- New Britain Rail
 - New Britain Rail

New Britain Rail Gallirallus insignis Scientific name definitions

Barry Taylor
Version: 1.0 — Published March 4, 2020
Text last updated January 1, 1996

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33 cm. Probably almost flightless, although some reports that it may fly well; tail very short and decomposed; some white barring on inner webs of primaries. Sexes alike. H. torquata and H. okinawae differ in having distinctive head pattern and barred undertail-coverts; H. torquata is volant and has longer tail and brown legs; H. okinawae has reddish bill and legs. Immature and juvenile not described.

Systematics History

Sometimes placed in genus Rallus or Gallirallus; alternatively, in monospecific Habropteryx, although affinities are clearly with H. torquata. Also closely related to H. okinawae. Monotypic.




New Britain.


Heavy damp forests and mountain valleys; also swampy cane grass; wanders into gardens when foraging. Occurs from sea-level to at least 1130 m.


None recorded.

Diet and Foraging

Snails, insects (including beetles) and vegetable matter.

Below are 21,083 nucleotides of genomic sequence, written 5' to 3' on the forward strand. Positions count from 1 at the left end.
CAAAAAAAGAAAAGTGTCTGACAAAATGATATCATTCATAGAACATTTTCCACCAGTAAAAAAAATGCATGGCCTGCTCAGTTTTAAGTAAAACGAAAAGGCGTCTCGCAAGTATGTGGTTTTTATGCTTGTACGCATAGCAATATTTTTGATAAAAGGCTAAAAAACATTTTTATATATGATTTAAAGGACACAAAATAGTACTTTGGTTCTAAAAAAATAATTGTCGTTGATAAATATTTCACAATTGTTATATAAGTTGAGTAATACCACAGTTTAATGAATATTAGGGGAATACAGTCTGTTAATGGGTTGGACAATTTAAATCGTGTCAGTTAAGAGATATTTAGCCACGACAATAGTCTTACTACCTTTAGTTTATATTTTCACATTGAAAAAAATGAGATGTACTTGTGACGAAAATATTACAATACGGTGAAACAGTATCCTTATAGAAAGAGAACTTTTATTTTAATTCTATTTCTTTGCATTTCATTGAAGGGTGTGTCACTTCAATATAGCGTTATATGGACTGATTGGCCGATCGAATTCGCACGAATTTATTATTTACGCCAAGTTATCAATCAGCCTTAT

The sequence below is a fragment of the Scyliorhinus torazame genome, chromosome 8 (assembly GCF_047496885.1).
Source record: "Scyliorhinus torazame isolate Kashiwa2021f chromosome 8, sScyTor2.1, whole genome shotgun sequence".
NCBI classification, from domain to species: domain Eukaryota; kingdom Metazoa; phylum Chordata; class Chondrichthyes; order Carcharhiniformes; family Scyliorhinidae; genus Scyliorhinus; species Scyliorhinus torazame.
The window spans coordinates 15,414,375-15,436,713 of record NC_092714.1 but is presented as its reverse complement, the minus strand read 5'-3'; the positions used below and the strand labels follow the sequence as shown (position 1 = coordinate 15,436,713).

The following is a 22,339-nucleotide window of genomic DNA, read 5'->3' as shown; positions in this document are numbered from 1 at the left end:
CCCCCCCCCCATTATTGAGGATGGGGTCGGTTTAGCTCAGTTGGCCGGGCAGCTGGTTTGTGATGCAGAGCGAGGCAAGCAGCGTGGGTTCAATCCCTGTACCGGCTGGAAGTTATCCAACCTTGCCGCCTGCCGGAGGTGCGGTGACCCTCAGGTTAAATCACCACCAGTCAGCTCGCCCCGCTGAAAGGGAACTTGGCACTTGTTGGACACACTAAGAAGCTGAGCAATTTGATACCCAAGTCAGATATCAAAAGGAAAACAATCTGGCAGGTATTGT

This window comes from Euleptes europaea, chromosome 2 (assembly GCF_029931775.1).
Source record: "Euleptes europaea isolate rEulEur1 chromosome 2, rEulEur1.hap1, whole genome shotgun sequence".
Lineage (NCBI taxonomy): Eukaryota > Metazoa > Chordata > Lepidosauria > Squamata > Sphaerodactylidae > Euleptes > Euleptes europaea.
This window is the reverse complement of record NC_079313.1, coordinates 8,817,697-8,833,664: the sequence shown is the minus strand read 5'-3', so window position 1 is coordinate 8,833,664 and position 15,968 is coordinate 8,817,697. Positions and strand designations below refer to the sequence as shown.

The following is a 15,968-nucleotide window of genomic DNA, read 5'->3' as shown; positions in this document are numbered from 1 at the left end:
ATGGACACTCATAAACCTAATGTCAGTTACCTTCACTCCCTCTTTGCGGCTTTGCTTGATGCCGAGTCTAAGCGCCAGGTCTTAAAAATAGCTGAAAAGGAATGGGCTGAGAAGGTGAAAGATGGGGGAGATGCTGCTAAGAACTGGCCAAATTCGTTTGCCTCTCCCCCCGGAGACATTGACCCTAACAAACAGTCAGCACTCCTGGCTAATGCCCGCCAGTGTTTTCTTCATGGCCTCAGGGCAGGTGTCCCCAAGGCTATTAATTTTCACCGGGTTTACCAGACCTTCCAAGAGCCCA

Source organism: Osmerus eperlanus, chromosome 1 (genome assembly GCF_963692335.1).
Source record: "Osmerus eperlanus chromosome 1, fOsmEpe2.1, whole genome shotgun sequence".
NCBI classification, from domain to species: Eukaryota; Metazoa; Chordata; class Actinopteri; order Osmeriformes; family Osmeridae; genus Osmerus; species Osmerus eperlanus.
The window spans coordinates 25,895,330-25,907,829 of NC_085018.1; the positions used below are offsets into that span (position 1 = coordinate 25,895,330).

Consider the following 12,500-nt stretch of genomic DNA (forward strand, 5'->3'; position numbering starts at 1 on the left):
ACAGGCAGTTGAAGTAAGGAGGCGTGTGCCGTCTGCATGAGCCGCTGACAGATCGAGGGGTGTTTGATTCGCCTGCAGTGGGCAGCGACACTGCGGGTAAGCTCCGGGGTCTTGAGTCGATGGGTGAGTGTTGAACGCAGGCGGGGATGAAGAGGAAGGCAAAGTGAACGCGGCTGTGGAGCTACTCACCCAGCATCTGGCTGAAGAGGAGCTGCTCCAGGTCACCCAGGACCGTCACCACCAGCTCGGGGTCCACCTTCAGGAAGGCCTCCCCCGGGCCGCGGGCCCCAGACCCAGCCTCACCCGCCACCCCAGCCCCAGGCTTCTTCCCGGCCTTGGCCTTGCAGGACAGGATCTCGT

Sounds and Vocal Behavior

Loud, short calls, suggestive of dog or pig, uttered by day and night. Duetting birds call alternately to each other for several minutes. Groups reported to follow a leader, which regularly utters loud screams, often from elevated calling site, when followers utter low, nasal gulping notes.


Social organization not known; commonly occurs in parties. Nests on the ground. No further information available.

Not globally threatened. Currently considered Near Threatened. No recent assessment of status but regarded as locally common in 1980s. Snared and eaten by local people. Extensive research required on ecology, biology and status.

Distribution of the New Britain Rail
  • Year-round
  • Migration
  • Breeding
  • Non-Breeding
Distribution of the New Britain Rail

Recommended Citation

Taylor, B. (2020). New Britain Rail (Gallirallus insignis), version 1.0. In Birds of the World (J. del Hoyo, A. Elliott, J. Sargatal, D. A. Christie, and E. de Juana, Editors). Cornell Lab of Ornithology, Ithaca, NY, USA. https://doi.org/10.2173/bow.nebrai1.01